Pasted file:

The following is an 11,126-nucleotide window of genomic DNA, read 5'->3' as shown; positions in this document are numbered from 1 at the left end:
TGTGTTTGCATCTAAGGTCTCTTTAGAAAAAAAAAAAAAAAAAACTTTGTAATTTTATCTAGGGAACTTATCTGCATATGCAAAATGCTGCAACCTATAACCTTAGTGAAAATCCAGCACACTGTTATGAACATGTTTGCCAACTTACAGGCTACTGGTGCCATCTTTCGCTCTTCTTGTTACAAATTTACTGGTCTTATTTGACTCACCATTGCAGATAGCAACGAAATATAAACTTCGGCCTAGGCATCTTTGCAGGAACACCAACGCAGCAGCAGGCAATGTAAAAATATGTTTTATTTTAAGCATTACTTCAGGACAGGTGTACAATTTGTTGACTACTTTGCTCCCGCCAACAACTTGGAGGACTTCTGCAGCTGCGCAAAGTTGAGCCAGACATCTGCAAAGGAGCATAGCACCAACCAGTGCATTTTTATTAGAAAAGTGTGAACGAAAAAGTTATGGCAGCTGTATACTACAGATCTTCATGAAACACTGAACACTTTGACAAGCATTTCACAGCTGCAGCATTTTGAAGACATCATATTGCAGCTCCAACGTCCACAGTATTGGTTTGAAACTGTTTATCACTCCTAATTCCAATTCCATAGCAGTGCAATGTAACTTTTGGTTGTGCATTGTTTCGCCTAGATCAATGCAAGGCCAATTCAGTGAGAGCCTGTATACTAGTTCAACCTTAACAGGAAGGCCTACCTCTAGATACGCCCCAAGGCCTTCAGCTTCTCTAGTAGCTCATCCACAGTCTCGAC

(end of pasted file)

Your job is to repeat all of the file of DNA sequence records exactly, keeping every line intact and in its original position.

The following is an 11,126-nucleotide window of genomic DNA, read 5'->3' as shown; positions in this document are numbered from 1 at the left end:
TGTGTTTGCATCTAAGGTCTCTTTAGAAAAAAAAAAAAAAAAAACTTTGTAATTTTATCTAGGGAACTTATCTGCATATGCAAAATGCTGCAACCTATAACCTTAGTGAAAATCCAGCACACTGTTATGAACATGTTTGCCAACTTACAGGCTACTGGTGCCATCTTTCGCTCTTCTTGTTACAAATTTACTGGTCTTATTTGACTCACCATTGCAGATAGCAACGAAATATAAACTTCGGCCTAGGCATCTTTGCAGGAACACCAACGCAGCAGCAGGCAATGTAAAAATATGTTTTATTTTAAGCATTACTTCAGGACAGGTGTACAATTTGTTGACTACTTTGCTCCCGCCAACAACTTGGAGGACTTCTGCAGCTGCGCAAAGTTGAGCCAGACATCTGCAAAGGAGCATAGCACCAACCAGTGCATTTTTATTAGAAAAGTGTGAACGAAAAAGTTATGGCAGCTGTATACTACAGATCTTCATGAAACACTGAACACTTTGACAAGCATTTCACAGCTGCAGCATTTTGAAGACATCATATTGCAGCTCCAACGTCCACAGTATTGGTTTGAAACTGTTTATCACTCCTAATTCCAATTCCATAGCAGTGCAATGTAACTTTTGGTTGTGCATTGTTTCGCCTAGATCAATGCAAGGCCAATTCAGTGAGAGCCTGTATACTAGTTCAACCTTAACAGGAAGGCCTACCTCTAGATACGCCCCAAGGCCTTCAGCTTCTCTAGTAGCTCATCCACAGTCTCGAC